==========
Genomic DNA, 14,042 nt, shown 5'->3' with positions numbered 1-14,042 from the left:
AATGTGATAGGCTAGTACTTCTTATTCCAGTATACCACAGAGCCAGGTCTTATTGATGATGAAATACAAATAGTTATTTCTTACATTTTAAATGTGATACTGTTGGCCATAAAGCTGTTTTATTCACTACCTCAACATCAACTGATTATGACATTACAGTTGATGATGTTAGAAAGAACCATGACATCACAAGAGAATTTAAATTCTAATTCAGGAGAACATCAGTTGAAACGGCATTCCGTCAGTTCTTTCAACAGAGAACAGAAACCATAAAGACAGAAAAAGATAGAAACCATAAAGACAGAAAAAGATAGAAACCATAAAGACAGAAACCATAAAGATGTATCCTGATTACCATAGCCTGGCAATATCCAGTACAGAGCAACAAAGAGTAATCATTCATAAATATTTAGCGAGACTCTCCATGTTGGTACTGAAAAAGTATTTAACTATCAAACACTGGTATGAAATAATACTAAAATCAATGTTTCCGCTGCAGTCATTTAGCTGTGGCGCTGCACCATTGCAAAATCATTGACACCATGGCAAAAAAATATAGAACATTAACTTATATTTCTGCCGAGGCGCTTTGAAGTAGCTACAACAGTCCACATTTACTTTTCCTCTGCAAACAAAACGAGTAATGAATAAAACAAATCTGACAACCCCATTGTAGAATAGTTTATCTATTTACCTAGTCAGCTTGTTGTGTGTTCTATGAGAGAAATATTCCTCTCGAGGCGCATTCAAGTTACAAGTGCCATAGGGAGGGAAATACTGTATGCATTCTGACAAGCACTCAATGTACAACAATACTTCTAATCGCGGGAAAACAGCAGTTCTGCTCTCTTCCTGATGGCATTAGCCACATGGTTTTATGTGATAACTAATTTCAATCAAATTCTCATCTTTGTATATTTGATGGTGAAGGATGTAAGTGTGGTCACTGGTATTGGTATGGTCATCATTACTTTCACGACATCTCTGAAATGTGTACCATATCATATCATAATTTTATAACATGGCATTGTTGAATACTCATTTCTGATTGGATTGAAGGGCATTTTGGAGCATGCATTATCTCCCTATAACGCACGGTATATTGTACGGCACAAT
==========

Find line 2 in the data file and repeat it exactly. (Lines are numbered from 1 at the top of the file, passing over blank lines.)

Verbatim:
AATGTGATAGGCTAGTACTTCTTATTCCAGTATACCACAGAGCCAGGTCTTATTGATGATGAAATACAAATAGTTATTTCTTACATTTTAAATGTGATACTGTTGGCCATAAAGCTGTTTTATTCACTACCTCAACATCAACTGATTATGACATTACAGTTGATGATGTTAGAAAGAACCATGACATCACAAGAGAATTTAAATTCTAATTCAGGAGAACATCAGTTGAAACGGCATTCCGTCAGTTCTTTCAACAGAGAACAGAAACCATAAAGACAGAAAAAGATAGAAACCATAAAGACAGAAAAAGATAGAAACCATAAAGACAGAAACCATAAAGATGTATCCTGATTACCATAGCCTGGCAATATCCAGTACAGAGCAACAAAGAGTAATCATTCATAAATATTTAGCGAGACTCTCCATGTTGGTACTGAAAAAGTATTTAACTATCAAACACTGGTATGAAATAATACTAAAATCAATGTTTCCGCTGCAGTCATTTAGCTGTGGCGCTGCACCATTGCAAAATCATTGACACCATGGCAAAAAAATATAGAACATTAACTTATATTTCTGCCGAGGCGCTTTGAAGTAGCTACAACAGTCCACATTTACTTTTCCTCTGCAAACAAAACGAGTAATGAATAAAACAAATCTGACAACCCCATTGTAGAATAGTTTATCTATTTACCTAGTCAGCTTGTTGTGTGTTCTATGAGAGAAATATTCCTCTCGAGGCGCATTCAAGTTACAAGTGCCATAGGGAGGGAAATACTGTATGCATTCTGACAAGCACTCAATGTACAACAATACTTCTAATCGCGGGAAAACAGCAGTTCTGCTCTCTTCCTGATGGCATTAGCCACATGGTTTTATGTGATAACTAATTTCAATCAAATTCTCATCTTTGTATATTTGATGGTGAAGGATGTAAGTGTGGTCACTGGTATTGGTATGGTCATCATTACTTTCACGACATCTCTGAAATGTGTACCATATCATATCATAATTTTATAACATGGCATTGTTGAATACTCATTTCTGATTGGATTGAAGGGCATTTTGGAGCATGCATTATCTCCCTATAACGCACGGTATATTGTACGGCACAAT